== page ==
" intricate and masterful" "rich and plucky" "wonder-inducing"
"articulate and beautiful" "lucid and intelligent" "an uncommon eye"
Waiting for the Albatross, my fifth poetry collection, is coming out this fall with Oolichan Books. It features found poems I composed using fragments from a diary my father wrote in 1936 when, at age 21, he embarked on his first job as a deck hand on a freighter. It also includes a few prose vignettes from the diary and photos taken during the trip.
Great News for Poetry Instructors: Planning to teach a poetry course in the near future? In Fine Form - The Canadian Book of Form Poetry (ed., Kate Braid and Sandy Shreve) is now available from Caitlin Press.
"Qu'Appelle", one of the triolets from my recent chapbook Level Crossing (Alfred Gustav Press) will be in the anthology The Poet's Quest for God (ed. Todd Swift and Oliver Brennan, Eyewear Publishing), coming out this spring.
"Needle at Sea Bottom" (from "Tai Chi Variations" in Suddenly, So Much) was reprinted recently in the US magazine Lilipo and the Canadian journal Germination (ed., Allan Cooper - special Robert Bly issue).
Four of my poems ("Autumn Pantoum", "Crows", "Leaving", "Change") are in Force Field, the exciting new anthology of 77 BC women poets (ed. Susan Musgrave), recently published by Mona Fertig's Mother Tongue Publishing.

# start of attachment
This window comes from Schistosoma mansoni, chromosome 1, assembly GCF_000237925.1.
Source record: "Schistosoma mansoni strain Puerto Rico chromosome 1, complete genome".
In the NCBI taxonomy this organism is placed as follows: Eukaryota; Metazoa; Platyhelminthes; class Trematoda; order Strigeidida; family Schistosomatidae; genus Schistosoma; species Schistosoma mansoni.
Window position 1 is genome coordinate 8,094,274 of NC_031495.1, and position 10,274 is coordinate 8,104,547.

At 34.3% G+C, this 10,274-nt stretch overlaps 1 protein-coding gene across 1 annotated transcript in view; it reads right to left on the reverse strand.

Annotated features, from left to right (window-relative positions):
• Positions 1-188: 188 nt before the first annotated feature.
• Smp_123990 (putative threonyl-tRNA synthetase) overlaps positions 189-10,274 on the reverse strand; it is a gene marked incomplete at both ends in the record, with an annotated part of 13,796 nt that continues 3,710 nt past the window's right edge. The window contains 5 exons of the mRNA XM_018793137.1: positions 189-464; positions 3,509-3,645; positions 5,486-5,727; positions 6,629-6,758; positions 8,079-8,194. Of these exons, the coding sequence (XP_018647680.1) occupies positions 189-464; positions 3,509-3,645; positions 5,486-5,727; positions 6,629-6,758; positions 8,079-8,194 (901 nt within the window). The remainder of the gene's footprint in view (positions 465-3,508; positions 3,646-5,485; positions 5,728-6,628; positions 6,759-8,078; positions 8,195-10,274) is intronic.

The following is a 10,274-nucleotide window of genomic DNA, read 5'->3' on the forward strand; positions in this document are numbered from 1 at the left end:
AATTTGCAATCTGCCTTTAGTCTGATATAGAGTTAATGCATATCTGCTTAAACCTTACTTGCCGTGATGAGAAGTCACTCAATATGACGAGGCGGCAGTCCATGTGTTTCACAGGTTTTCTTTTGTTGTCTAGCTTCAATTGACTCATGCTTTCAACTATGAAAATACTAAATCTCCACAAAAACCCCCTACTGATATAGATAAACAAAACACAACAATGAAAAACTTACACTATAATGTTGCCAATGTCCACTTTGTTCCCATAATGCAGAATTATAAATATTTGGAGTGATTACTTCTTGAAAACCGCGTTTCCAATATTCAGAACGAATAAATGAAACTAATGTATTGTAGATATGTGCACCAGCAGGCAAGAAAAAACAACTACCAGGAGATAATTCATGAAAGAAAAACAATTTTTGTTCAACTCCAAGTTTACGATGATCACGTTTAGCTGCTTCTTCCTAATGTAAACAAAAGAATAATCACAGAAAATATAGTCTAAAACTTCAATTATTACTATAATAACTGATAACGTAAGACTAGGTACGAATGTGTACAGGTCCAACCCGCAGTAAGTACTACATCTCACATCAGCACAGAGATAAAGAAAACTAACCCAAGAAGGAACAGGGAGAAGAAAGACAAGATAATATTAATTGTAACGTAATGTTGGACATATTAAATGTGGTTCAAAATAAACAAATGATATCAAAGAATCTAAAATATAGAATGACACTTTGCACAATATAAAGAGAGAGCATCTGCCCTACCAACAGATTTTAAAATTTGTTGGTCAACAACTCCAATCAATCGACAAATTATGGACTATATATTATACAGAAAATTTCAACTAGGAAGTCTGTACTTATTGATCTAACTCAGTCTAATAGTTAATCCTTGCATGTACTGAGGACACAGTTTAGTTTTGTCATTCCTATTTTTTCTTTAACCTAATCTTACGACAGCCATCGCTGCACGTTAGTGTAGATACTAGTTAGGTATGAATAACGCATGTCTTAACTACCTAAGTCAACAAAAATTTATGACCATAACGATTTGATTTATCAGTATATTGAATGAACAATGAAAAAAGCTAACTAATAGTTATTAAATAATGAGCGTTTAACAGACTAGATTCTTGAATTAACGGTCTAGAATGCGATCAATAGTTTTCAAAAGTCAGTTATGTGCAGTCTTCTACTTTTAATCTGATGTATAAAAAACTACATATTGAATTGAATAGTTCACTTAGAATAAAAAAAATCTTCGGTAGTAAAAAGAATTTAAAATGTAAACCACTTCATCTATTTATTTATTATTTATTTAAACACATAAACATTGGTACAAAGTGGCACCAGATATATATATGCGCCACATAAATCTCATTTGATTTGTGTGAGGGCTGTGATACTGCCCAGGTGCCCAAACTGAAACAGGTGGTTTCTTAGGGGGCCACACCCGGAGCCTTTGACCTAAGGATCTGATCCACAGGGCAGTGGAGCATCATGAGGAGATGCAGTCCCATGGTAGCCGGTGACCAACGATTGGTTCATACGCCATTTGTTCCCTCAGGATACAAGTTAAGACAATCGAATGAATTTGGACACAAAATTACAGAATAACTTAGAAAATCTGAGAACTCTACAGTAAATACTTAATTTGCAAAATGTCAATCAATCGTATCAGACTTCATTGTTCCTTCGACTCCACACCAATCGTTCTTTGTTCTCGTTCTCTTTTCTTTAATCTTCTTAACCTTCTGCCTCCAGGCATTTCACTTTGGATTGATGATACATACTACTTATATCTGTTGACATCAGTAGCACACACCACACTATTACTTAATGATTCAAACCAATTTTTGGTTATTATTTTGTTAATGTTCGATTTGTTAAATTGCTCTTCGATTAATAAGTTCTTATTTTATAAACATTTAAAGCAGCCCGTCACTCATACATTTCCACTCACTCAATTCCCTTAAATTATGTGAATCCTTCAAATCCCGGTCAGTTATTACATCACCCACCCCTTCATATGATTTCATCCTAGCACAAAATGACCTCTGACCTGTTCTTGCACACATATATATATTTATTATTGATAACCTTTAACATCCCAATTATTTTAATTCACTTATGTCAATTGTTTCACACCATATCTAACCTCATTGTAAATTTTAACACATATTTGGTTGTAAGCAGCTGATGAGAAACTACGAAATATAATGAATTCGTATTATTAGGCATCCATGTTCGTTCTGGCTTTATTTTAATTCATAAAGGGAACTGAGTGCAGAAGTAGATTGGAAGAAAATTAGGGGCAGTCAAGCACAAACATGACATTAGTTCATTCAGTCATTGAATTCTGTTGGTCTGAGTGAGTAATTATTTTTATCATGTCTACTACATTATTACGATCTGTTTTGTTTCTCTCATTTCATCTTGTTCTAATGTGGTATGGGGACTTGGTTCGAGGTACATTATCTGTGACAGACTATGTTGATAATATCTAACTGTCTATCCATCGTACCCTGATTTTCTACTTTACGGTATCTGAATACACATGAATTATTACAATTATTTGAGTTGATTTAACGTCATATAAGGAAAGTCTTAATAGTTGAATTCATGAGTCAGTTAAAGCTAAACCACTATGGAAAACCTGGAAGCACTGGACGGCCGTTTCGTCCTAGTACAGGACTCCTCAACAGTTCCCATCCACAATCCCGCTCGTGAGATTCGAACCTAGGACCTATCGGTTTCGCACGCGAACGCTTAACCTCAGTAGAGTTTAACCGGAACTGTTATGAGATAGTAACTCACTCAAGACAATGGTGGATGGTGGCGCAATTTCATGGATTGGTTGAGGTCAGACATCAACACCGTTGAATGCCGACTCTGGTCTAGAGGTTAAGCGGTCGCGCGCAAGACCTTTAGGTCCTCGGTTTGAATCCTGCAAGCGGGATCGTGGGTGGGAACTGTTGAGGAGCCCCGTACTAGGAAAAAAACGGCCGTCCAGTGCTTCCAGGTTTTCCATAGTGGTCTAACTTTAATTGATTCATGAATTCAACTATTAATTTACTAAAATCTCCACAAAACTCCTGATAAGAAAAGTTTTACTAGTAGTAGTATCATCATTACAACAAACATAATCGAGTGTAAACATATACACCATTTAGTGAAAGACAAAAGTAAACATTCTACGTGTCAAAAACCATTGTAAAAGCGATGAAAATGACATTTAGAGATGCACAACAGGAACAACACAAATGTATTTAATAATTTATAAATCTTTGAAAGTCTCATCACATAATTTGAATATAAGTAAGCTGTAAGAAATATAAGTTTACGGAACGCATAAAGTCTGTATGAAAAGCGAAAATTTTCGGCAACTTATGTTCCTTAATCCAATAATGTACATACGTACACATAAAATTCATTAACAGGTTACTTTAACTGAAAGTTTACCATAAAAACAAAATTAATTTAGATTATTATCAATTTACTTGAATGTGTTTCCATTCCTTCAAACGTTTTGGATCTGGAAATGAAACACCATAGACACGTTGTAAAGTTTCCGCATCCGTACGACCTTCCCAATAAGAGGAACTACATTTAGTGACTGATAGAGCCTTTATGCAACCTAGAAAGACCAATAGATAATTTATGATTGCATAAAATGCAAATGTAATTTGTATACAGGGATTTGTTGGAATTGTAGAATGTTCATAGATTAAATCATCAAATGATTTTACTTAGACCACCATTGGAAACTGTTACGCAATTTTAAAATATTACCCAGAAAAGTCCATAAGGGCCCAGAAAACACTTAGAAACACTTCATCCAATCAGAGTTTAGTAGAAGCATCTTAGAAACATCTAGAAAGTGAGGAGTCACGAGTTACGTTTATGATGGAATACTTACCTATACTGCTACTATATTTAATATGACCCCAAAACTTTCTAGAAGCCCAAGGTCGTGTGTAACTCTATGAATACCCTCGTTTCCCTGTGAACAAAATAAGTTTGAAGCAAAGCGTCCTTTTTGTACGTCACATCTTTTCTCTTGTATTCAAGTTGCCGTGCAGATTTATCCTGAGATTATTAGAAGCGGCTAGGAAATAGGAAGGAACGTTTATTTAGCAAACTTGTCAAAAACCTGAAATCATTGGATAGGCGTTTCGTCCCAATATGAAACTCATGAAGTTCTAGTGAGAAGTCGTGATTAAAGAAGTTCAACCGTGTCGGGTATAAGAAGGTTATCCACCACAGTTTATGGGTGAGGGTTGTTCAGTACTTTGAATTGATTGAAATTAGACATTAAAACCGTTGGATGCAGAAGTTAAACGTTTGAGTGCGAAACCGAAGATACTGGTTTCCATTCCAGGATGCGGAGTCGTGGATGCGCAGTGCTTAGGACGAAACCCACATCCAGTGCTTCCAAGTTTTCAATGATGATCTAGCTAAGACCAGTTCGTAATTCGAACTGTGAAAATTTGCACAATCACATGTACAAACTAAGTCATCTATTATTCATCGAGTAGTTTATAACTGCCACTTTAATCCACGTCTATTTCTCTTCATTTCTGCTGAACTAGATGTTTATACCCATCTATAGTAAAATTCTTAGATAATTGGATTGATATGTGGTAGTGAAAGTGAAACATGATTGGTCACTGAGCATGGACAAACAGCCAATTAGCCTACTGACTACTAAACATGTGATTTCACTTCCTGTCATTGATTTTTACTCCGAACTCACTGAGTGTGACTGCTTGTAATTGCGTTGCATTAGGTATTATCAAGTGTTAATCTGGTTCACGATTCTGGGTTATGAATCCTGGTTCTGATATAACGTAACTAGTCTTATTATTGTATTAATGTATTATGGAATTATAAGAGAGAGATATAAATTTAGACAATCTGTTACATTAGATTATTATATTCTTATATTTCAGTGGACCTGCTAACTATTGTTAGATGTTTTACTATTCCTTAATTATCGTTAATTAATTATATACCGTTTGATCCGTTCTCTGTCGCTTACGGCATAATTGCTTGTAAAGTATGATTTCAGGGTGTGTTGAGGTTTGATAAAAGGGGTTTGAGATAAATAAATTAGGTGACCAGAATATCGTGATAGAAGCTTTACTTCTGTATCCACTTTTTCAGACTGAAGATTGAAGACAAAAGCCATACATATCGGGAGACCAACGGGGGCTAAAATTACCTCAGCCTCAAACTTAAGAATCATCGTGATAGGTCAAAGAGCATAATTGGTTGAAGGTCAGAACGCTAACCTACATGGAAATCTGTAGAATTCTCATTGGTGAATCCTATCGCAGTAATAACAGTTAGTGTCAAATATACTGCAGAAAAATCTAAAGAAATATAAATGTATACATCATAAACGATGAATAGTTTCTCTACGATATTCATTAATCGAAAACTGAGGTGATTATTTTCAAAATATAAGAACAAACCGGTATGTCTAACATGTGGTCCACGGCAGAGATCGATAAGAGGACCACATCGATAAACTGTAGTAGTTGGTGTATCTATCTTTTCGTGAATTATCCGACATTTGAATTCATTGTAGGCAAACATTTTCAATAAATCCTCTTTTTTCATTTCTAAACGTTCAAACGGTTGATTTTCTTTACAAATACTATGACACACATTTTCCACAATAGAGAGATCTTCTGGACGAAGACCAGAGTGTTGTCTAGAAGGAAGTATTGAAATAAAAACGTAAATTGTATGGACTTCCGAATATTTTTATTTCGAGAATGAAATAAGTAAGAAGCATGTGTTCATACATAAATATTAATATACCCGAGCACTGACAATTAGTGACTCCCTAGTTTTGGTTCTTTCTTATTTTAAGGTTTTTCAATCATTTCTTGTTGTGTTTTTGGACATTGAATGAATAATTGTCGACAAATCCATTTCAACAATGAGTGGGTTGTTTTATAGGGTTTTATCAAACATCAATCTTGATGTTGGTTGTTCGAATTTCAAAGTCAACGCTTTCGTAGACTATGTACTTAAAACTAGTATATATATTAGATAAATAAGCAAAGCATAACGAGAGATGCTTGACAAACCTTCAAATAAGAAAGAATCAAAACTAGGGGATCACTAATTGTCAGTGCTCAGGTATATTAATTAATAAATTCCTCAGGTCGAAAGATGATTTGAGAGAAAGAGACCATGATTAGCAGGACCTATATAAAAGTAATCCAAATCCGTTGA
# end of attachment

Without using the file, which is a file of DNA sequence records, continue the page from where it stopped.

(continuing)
"Crows" from Suddenly, So Much, is in The Pacific Poetry Project anthology Alive At The Centre, published by Ooligan Press. The poem and an article about it that I wrote for the Ooligan blog, are reprinted in the winter 2013-2014 edition of BC BookWorld.
"Wild & Unwieldy" from Cedar Cottage Suite is in A Crystal Through Which Love Passes - Glosas for P.K. Page (ed. Jesse Ferguson, just out from BuscheckBooks).
Poetry fascinates me. The math of it - that meticulous balancing of ideas, through image, metaphor and other devices; and the music of it - meticulous, again, that selection of words and their order until they sing. It's the kind of fascination that makes it not just possible, but essential and delightful (even when agonising) to spend hours, days, weeks and more honing a poem until it's as close to right as I can get it. Then, after all the scribbling and tossing away and starting all over again; after all the tinkering and tweaking - the relief (if I'm lucky) of still being moved by the finished work. (As Horace said, "If you want to move me to tears, you must first feel grief yourself.")
As a reader, these same things fascinate me - but in reverse order. First, the elation when my initial experience of a poem is its unique melding of sound and sense so that, one way or another, it opens my heart, my mind, my eyes. Then, the fun of sussing out the technical devices the poet used so well they slipped modestly into the background, allowing the poem as a whole to work its magic.
(Heather Rhodes photo)
My latest full-length books are: